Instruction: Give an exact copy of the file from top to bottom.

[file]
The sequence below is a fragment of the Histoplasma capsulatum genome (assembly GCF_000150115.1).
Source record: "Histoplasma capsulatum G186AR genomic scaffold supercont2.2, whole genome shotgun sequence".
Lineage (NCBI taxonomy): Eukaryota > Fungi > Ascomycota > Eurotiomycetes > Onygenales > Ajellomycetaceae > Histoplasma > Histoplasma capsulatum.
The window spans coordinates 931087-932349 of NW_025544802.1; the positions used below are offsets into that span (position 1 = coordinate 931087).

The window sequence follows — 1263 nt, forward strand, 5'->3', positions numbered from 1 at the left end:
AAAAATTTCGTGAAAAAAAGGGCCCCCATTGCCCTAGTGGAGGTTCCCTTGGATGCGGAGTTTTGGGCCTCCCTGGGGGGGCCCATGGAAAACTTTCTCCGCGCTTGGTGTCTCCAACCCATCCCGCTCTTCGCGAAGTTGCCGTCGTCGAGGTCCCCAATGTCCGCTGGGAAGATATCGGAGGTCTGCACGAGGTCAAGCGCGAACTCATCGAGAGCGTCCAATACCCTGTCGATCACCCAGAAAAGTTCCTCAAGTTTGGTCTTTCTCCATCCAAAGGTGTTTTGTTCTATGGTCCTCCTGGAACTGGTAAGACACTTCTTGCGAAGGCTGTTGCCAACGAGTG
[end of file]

The sequence below is a fragment of the Histoplasma capsulatum genome (assembly GCF_000150115.1).
Source record: "Histoplasma capsulatum G186AR genomic scaffold supercont2.2, whole genome shotgun sequence".
Lineage (NCBI taxonomy): Eukaryota > Fungi > Ascomycota > Eurotiomycetes > Onygenales > Ajellomycetaceae > Histoplasma > Histoplasma capsulatum.
The window spans coordinates 931087-932349 of NW_025544802.1; the positions used below are offsets into that span (position 1 = coordinate 931087).

The window sequence follows — 1263 nt, forward strand, 5'->3', positions numbered from 1 at the left end:
AAAAATTTCGTGAAAAAAAGGGCCCCCATTGCCCTAGTGGAGGTTCCCTTGGATGCGGAGTTTTGGGCCTCCCTGGGGGGGCCCATGGAAAACTTTCTCCGCGCTTGGTGTCTCCAACCCATCCCGCTCTTCGCGAAGTTGCCGTCGTCGAGGTCCCCAATGTCCGCTGGGAAGATATCGGAGGTCTGCACGAGGTCAAGCGCGAACTCATCGAGAGCGTCCAATACCCTGTCGATCACCCAGAAAAGTTCCTCAAGTTTGGTCTTTCTCCATCCAAAGGTGTTTTGTTCTATGGTCCTCCTGGAACTGGTAAGACACTTCTTGCGAAGGCTGTTGCCAACGAGTG